I just picked up this plant food at the store and was wondering if it's ok to apply to foliage and blooms of plants. My watering can has a permanent shower spray nozzle and it is hard to water just the soil at the base of the plant. Will it harm the plant/blooms to water this way or should I get a new watering can with just a spout?

Sarah Geoghegan's picture
Sarah Geoghegan Mon, 07/17/2017 - 11:16am

Direct watering with the Water Soluble Plant Food will not harm the blooms/foliage at all!
Happy Gardening!
Proven Winners

Anonymous's picture
Anonymous Fri, 05/20/2016 - 8:10pm

Can I use this plant food on all of of my plants or is it just for the petunias/pansies and others that I used to use miracid on?
Is it OK for Zinnias, sun-patens, etc.?

Kerry Meyer's picture
Kerry Meyer Tue, 05/24/2016 - 10:26am

It is fine to use on all flowering ornamental plants.

Anonymous's picture
Anonymous Sat, 05/30/2015 - 8:53am

5/30/15: I recently read in our local newspaper that heavy feeders like petunias and geranimums need to be fed every few days. So I fed my Bubble Gum PW petunias liquid Miracle Grow on a Sunday and then the following Wednesday, and now just a couple days later am wondering whether I over-fertilized them, as they've started to lose their color. Any thoughts about this problem?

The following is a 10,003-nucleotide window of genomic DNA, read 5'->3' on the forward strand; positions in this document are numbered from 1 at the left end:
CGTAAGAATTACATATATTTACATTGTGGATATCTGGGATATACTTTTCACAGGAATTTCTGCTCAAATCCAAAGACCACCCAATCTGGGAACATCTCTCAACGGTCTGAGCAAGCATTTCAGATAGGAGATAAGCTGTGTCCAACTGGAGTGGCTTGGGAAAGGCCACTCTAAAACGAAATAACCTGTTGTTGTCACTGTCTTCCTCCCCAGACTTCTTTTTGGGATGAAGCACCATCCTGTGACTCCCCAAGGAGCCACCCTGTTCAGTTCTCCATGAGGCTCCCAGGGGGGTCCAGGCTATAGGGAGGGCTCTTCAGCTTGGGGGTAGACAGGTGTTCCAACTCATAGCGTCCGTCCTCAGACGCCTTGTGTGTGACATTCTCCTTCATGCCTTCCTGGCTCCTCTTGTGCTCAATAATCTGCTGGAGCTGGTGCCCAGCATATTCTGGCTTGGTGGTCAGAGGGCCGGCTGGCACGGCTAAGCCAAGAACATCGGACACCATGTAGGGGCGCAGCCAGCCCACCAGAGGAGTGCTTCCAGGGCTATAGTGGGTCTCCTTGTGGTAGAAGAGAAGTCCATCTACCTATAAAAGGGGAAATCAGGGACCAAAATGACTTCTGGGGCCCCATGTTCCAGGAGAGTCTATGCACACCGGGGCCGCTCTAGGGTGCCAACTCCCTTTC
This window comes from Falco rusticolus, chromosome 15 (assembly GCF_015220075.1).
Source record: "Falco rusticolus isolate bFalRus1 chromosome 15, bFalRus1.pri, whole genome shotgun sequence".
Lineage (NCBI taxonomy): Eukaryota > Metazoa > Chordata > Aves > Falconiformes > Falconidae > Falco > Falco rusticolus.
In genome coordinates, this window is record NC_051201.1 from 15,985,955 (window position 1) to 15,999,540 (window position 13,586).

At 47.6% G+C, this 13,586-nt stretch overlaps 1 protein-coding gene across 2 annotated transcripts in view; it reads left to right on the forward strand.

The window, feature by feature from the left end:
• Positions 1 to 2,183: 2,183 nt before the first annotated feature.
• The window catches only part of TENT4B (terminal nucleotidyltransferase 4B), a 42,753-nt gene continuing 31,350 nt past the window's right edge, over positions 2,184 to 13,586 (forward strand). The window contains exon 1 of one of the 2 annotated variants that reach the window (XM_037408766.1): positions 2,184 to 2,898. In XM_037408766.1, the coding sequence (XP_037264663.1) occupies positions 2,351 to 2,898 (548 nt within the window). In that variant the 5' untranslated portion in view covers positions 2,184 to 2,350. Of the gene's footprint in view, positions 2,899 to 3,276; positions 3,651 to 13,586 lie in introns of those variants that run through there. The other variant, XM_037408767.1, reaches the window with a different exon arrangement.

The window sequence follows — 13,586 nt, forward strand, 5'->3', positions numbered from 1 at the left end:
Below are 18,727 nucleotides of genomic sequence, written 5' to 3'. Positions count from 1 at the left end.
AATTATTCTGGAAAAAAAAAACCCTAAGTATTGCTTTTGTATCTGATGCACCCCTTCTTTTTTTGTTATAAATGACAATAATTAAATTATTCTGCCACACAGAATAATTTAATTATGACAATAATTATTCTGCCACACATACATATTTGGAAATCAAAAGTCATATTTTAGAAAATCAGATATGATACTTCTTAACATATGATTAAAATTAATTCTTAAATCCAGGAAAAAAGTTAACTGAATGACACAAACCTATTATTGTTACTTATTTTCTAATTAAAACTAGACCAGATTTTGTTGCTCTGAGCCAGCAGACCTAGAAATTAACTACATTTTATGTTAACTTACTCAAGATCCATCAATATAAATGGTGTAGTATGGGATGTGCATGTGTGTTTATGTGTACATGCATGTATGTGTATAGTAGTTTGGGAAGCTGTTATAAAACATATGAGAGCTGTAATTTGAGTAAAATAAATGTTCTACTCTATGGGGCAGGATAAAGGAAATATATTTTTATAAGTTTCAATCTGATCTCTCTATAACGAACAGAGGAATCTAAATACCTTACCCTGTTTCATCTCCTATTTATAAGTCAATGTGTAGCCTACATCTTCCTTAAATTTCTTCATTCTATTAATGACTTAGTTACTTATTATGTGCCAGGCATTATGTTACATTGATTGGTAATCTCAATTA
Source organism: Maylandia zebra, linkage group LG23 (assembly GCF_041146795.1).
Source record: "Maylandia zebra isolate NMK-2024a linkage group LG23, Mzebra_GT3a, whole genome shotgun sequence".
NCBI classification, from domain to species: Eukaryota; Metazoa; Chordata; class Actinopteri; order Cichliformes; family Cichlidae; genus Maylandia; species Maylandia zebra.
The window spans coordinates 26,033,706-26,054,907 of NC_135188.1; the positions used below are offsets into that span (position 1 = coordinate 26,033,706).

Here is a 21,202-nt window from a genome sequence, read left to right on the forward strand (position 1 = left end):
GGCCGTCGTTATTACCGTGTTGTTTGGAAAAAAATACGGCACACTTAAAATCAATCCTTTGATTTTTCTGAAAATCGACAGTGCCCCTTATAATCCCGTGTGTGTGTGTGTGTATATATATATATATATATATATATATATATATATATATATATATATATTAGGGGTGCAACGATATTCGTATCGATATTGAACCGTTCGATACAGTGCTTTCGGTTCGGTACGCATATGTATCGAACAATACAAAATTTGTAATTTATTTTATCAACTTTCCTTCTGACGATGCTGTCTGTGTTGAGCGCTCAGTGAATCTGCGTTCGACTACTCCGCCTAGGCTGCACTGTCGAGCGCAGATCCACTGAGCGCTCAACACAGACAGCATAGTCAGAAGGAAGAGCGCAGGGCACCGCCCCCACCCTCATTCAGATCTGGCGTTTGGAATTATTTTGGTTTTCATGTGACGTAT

Anonymous's picture
Anonymous Sun, 05/01/2016 - 8:50pm

Either fertilize much less twice a week or only fertilize once a week based on your technique I would fertilize once a week even then you will know if it is too often when you see bleaching of the flower color

Kelly Geoghegan's picture
Kelly Geoghegan Mon, 06/01/2015 - 4:35pm

We recommend using our fertilizer every third watering. With Supertunias make sure the soil is completely dry before the next watering.

Hope this helps.

Kelly Geoghegan

Anonymous's picture
Anonymous Wed, 07/09/2014 - 7:38pm

Help!, my instructions on the bottle are not intact the bottle must have got wet at the store. when I peeled the label it all stuck together and I don't have any information on how much food to give plants in baskets and ground